The follow question was recently passed along to me by a peer:
“…There seems to be anecdotal evidence that moving a system to SOA, or creating a new system using that architecture is the right way to go but she was looking for something with numbers of metrics that she could use for her boss…”
This is a really important question because I believe that the person seeking this information is not alone in attempting to identify real value of investing in Service Oriented Architecture (SOA). The problem is that a properly done SOA should be unique to the mission, goals and processes of the organization making it of limited relative use to another organization. That is, SOA offers a framework for identifying, isolating, delivering and servicing a consumer need, and, while all businesses have some common aspects, the resulting business services should be unique to the needs of that business’ consumers.
So, what then is the real value proposition for SOA? The answer to this question is the age-old consulting answer, “it depends!”
For one thing, SOA is so poorly-defined that just about any IT project can be labeled SOA, which means that anything you want to place an SOA label on that enhances productivity, reduces costs, increases profitability or otherwise has delivered value to your business. One of the yardsticks I use to measure an SOA by is that the effort has produced “product”—by product I mean a tangible and achievable asset has been defined—that consolidates execution of a business function within the business in one of two ways; a) a consistent process that may be replicated but is executed identically, or b) the function is executed by a single unit within the business. Note, in some discussion of SOA you may see this represented as a requirement for reuse, but reuse is not our goal as reuse implies a choice to use or not use. We are seeking consistency and, what I call the need to have something built once-and-only-once, ergo, no choice; the service must be designed in a way to support its consumer audience completely.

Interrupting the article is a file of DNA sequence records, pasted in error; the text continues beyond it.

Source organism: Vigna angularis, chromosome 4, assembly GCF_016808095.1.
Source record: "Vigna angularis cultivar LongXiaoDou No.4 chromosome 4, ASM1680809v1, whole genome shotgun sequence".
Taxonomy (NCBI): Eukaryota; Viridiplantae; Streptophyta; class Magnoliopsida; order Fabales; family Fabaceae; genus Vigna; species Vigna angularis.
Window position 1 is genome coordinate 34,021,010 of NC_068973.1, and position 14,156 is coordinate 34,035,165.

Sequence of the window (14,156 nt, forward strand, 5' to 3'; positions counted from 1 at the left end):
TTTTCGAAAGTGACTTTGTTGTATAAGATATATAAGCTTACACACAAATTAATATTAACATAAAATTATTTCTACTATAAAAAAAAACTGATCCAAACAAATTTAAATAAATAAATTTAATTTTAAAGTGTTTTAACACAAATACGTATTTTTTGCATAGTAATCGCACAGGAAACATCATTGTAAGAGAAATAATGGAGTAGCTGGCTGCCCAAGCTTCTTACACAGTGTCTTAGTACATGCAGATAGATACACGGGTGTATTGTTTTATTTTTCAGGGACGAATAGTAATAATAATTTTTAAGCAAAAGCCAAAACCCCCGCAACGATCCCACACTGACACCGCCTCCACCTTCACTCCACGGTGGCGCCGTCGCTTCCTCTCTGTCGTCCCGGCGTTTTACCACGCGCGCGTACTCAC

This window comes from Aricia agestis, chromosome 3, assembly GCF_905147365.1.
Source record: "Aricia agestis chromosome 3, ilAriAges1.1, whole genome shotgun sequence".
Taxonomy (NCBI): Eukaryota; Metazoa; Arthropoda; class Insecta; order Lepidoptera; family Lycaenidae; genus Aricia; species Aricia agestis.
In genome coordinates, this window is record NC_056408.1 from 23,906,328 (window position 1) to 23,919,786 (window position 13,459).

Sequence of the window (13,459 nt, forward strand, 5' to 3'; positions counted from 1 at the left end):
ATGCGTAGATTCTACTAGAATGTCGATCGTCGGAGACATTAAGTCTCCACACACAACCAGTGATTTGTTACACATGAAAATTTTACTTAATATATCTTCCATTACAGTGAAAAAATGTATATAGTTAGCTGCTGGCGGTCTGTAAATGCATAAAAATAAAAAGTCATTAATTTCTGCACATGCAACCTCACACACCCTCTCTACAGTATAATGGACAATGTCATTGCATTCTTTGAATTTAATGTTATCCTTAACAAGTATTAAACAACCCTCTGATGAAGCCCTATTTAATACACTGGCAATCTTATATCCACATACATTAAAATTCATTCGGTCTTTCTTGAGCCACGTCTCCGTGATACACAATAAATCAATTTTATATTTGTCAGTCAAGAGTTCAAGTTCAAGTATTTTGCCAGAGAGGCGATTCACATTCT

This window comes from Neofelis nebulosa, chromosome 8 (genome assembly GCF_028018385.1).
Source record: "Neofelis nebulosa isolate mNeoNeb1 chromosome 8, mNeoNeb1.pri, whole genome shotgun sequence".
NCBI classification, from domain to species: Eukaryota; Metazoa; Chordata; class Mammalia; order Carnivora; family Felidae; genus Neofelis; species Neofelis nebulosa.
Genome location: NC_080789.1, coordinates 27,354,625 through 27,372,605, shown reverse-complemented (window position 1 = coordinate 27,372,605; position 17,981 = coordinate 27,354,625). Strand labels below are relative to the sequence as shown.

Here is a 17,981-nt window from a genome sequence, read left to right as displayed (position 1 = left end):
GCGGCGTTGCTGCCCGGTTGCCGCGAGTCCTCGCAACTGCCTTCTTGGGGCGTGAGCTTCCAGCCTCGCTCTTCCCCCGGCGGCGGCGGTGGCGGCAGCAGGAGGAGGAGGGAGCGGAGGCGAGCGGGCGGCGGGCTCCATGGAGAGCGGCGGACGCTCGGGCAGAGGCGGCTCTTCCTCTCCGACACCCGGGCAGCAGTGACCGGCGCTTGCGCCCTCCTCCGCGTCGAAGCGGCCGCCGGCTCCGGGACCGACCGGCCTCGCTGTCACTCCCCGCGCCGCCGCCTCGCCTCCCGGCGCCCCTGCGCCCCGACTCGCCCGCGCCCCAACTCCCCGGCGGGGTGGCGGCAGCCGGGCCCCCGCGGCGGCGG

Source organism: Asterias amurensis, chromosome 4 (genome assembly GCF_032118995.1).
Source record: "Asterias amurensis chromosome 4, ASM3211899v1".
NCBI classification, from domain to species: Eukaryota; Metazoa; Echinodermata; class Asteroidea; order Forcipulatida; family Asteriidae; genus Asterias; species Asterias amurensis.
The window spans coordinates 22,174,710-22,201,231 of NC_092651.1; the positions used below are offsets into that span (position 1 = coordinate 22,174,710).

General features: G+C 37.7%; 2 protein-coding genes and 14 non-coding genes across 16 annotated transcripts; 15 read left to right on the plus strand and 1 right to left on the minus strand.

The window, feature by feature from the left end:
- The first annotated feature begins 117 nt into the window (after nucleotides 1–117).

In (a) above, it’s important to remain flexible in design. Some businesses are designed around their customer need, which means that a business function may need to be replicated due to privacy or confidentiality concerns. However, that does not mean that, where replicated, the function should not follow a consistent approach. The benefits and value of this to the business are significant. It allows employees to more easily be moved around, it reduces the costs associated with downstream processing and it simplifies the operations of the business for planning purposes. With regard to (b) above, that’s fairly self-explanatory. By consolidating multiple, different approaches to delivering the same business function within the organization, e.g. receivables handling, it will result in lower expenses and overhead.
I believe the key take away from this blog entry is that you can explore how others have succeeded in applying the steps I have outlined above, but you will need to seriously consider what it will take for your organization to leverage SOA design concepts to deliver value to your business. Moreover, the first decision you need to make is what improvements or value propositions matter most to your business, and NOT what SOA metrics exist to justify moving in that direction. Or, to rephrase that famous Kennedy quote, “ask not what SOA can do for you, but ask what you can do to improve your business!”